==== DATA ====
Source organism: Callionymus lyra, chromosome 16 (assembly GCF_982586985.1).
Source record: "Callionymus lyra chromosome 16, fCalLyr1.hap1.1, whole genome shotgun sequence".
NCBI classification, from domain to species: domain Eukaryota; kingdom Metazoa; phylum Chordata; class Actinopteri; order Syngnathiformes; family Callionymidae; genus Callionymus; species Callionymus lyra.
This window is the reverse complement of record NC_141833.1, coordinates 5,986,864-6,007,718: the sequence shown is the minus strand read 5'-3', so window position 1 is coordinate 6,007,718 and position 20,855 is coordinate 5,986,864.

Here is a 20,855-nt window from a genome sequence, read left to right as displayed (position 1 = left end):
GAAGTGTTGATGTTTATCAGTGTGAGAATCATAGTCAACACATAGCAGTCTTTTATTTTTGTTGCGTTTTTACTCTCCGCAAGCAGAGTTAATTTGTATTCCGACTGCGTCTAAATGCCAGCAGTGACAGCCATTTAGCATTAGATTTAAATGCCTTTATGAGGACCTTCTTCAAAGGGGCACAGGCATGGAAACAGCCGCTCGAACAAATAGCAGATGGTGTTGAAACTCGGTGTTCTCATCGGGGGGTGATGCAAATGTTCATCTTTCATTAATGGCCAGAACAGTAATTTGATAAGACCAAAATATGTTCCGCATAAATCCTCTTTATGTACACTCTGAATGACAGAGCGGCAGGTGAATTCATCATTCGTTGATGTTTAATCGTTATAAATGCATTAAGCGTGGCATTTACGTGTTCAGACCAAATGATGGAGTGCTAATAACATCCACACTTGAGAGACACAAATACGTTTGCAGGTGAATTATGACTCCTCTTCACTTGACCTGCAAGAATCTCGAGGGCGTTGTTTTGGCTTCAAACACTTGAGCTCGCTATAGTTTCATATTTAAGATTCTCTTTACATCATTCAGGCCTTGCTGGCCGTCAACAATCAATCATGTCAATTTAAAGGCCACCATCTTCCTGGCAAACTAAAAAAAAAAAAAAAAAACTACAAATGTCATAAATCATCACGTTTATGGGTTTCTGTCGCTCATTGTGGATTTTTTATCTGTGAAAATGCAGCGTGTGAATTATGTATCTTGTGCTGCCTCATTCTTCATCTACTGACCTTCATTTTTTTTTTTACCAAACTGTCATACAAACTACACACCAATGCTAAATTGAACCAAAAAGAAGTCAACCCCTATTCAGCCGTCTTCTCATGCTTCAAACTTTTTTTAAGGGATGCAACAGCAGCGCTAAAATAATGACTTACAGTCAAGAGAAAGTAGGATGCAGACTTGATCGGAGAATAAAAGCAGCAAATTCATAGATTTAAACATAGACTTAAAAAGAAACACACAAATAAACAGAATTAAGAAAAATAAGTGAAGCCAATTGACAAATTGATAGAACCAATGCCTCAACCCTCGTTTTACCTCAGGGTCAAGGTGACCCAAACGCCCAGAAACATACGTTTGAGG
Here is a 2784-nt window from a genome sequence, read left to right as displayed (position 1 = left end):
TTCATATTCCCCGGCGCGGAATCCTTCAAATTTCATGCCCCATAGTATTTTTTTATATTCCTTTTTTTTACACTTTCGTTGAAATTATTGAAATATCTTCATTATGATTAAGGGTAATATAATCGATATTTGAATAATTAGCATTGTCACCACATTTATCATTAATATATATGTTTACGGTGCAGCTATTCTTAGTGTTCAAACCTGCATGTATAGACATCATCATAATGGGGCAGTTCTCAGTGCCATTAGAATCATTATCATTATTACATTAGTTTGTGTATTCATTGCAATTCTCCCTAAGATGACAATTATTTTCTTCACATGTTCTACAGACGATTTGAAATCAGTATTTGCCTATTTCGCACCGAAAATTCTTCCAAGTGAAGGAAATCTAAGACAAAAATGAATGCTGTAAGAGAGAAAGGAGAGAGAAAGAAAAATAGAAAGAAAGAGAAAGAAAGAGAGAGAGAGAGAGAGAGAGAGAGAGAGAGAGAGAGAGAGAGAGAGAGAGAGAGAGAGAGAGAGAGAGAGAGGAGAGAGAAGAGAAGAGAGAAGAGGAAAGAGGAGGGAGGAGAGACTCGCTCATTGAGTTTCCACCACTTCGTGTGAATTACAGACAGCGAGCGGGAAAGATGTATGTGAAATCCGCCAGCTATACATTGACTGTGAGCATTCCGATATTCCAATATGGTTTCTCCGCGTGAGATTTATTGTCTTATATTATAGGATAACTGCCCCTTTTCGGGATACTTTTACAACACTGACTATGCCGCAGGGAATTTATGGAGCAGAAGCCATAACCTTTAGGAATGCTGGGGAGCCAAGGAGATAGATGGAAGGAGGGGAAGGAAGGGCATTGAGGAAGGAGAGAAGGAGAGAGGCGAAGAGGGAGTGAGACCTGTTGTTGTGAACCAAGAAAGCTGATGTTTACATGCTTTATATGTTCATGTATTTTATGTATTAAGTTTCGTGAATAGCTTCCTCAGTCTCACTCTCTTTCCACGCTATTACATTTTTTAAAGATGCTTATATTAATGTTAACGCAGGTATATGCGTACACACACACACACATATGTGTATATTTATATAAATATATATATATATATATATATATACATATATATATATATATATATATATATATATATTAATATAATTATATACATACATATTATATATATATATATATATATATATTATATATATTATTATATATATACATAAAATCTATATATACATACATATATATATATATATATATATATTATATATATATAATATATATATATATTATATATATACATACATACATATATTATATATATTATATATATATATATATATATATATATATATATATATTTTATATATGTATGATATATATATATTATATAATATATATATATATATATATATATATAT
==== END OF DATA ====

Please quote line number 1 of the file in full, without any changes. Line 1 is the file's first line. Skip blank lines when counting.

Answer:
Source organism: Callionymus lyra, chromosome 16 (assembly GCF_982586985.1).